Forensic Evidence Processing

Dylan Cato

CRJS 475

American Intercontinental University


Forensic Evidence Processing

In the contemporary world, millions of people have made portable electronics including smartphones and PC part of their lives. They can hardly survive even a day or even hours without interacting with these gadgets. Millions of people are utilizing the contraptions created as a result of PC progression (Trujillo, 2019). The contraptions together with the PC have created a network of records as well as information regarding people and their day-to-day activities. The data and information are either stored locally in the gadgets or the cloud.

Based on the case that has been provided above, the initial thing that should be kept in mind is determining possible reasons why seizure and search should be carried out. Any procedure that should be followed as far as the case is concerned should be handled with a lot of legal care. Therefore, it is fundamental to carry the evidence which will help in obtaining the court order. With the judicial order in place, moving on with the case will be relatively easy since it will be protected within the law (Trujillo, 2019). However, in case the evidence is at risk and the investigators can prove that truly the evidence is at risk, then the investigations can commence even without any court order.

It should be known clearly that there exist two major laws protecting citizens against any illegal searches and seizures. The laws further serve to ensure that the procedure being followed does not serve to violate the privacy of the individuals in any way. This branch of computer forensics incorporates two major dockets, computer science, and law, intending to investigate crimes that might have been committed (Haq & Atta, 2019). As pointed out earlier, the pieces of evidence collected remain viable if and only if a legal due process was followed when collecting them and the privacy rights of the suspects were not violated in any way. These are the minimum conditions under which the court can choose to consider the pieces of evidence presented to them. Further, the investigating bodies and persons must adhere to the laws when recovering and analyzing any data in computers which is required. The most unfortunate thing which brings more issues, and some contradicting is that some of the laws were established before computer forensics was introduced (Haq & Atta, 2019). Therefore, they might present situations that are not workable with forensics. Though the laws are doing a significant job of upholding the rights of the people, they equally come along with their disadvantages. For instance, the laws might result in the discarding of the evidence gathered or simply, result in the violation of the two amendments, 4th and 5th.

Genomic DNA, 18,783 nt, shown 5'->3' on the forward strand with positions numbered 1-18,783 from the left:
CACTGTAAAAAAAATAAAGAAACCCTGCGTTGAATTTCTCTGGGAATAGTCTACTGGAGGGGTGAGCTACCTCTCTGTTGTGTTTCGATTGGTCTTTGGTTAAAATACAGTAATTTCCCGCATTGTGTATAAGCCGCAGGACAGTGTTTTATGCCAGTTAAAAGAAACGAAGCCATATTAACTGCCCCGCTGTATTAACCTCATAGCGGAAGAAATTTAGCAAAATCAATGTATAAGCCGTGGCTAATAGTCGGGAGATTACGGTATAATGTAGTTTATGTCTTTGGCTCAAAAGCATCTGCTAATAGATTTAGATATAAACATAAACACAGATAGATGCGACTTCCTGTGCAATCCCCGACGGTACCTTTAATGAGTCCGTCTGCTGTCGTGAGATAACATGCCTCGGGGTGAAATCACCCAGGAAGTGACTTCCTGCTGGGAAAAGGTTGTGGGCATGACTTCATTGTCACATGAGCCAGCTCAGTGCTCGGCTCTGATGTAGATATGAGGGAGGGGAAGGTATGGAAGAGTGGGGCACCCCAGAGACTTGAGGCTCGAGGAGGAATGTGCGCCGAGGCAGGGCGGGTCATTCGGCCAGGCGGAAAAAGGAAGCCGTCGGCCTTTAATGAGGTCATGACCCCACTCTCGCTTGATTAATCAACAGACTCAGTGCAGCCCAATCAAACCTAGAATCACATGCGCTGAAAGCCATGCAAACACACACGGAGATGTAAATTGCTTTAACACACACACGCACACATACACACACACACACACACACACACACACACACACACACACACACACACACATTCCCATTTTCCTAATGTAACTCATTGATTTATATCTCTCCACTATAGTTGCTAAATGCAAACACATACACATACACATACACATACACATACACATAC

Another concern that has been raised is that the laws are not as aggressive as technological advancement. This further makes them complicates issues and the efforts of computer and digital forensics. The laws limit a lot of evidence that has been presented in the court as they demand adherence to the laws. This has made several criminals take advantage of legal matters with the sole aim of covering up their wrongdoings and criminal acts in which they are involved in.